Bank account raid: Should we be hiding our money from the Government?

bank account

Cypriot bank account raid

In the past few days the Cypriot Government has announced the incredible news that it will be raiding its residents’ bank account savings to help pay for its banking crisis – including 60,000 Brits. Bank accounts on the island will be hit with a levy of up to 12.5% in a bid to satisfy Euro bigwigs that Cyprus are playing their part in dealing with its debts and therefore deserve another bailout.

So what does this incredible move, engineered by Germany, actually mean?

Firstly, the fact that Cyprus needs an £8.7Billion bailout from the IMF and Brussels shows that the Euro crisis has not gone away. The headlines of the past month or so have focussed on the UK ratings downgrade and the increasing chances of a triple dip recession. I guess no news on the Euro front was deemed ‘good news’. It’s natural to hope that the Euro crisis has improved as we haven’t heard of any catastrophes lately. Unfortunately this latest requirement for funding demonstrates that the crisis has not gone away. In fact, while we hear of high street brands going bust here in the UK and people continuing to lose their jobs, you can bet that there are even more companies going under and massive job losses in the likes of Greece and Spain. We just haven’t heard about it recently.

End of bailouts?

Even more worrying is the fact that the bailouts now seem to have strings attached.  PHYS01_Animated_Gif_1_MPUGermany have basically said that to earn this bailout, Cyprus needs to raise £5 billion themselves by stealing from its residents’ savings accounts. This illustrates how the richer Euro countries are becoming fed up of  throwing good money after bad. They want to see the poorer countries demonstrating that they will take charge of the own finances and not just seek bailout money. Who knows what future bailout strings will demand, or if this clause shows that bailouts are coming to an end – possibly pushing the weaker countries out of the single currency.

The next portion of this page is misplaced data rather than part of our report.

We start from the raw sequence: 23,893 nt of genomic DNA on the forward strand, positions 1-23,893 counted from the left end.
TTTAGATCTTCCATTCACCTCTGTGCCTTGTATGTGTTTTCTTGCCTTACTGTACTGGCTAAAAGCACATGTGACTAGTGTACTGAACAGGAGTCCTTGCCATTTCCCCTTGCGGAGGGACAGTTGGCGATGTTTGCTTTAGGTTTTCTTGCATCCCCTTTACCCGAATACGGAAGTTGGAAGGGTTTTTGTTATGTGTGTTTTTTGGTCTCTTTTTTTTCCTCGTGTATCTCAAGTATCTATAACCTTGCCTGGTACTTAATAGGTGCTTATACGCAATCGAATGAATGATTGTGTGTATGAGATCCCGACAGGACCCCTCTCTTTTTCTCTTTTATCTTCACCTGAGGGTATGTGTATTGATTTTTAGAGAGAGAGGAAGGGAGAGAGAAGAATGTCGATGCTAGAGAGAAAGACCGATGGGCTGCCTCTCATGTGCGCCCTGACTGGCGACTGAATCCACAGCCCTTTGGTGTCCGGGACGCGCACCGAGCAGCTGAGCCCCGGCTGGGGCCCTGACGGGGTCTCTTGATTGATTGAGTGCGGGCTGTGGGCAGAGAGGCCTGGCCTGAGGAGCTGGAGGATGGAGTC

We also need to be concerned about the consequences of such a savings raid. While in the short term it may pay the latest loans for the Cypriot banks who have accumulated huge losses to Greek banks, in the medium term it could seal their fate. It is likely to cause a panicked public to withdraw as much money from ATMs as possible. For others, they may choose to leave the country to attempt to protect their wealth. For sure, it will diminish private wealth and therefore reduce any spending or hopes of recovery on the island.

UK savings at risk

Apart from the impact a collapsing Euro will have on the UK, perhaps we should also be worried about our own bank account savings. It is highly unlikely that the UK treasury will copy such a move here but the Cypriot actions further undermine traditional values that your money is safe in the bank. With interest rates on savings accounts well below inflation, there seems little incentive to take the chance. It absolutely makes sense to move some of your money around to hedge your bets.

Gold is an obvious place to move some of your bank savings into. Returns have far exceeded those in savings accounts and the yellow metal has proved just as liquid as cash – especially in its physical form of coins or bars. Moreover, the economic environment we find ourselves in paves the way for gold to continue its rise in value. With UK gold coins being completely tax free, they provide a compelling reason to be proactive with your savings before the headlines return closer to home.

Daniel Fisher

Daniel Fisher formed physical Gold in 2008, after working in the financial industry for 20 years. He spent much of that time working within the new issue fixed income business at a top tier US bank. In this role, he traded a large book of fixed income securities, raised capital for some of the largest government, financial, and corporate institutions in the world and advised the leading global institutional investors. Daniel is CeFA registered and is a member of the Institute of Financial Planning.

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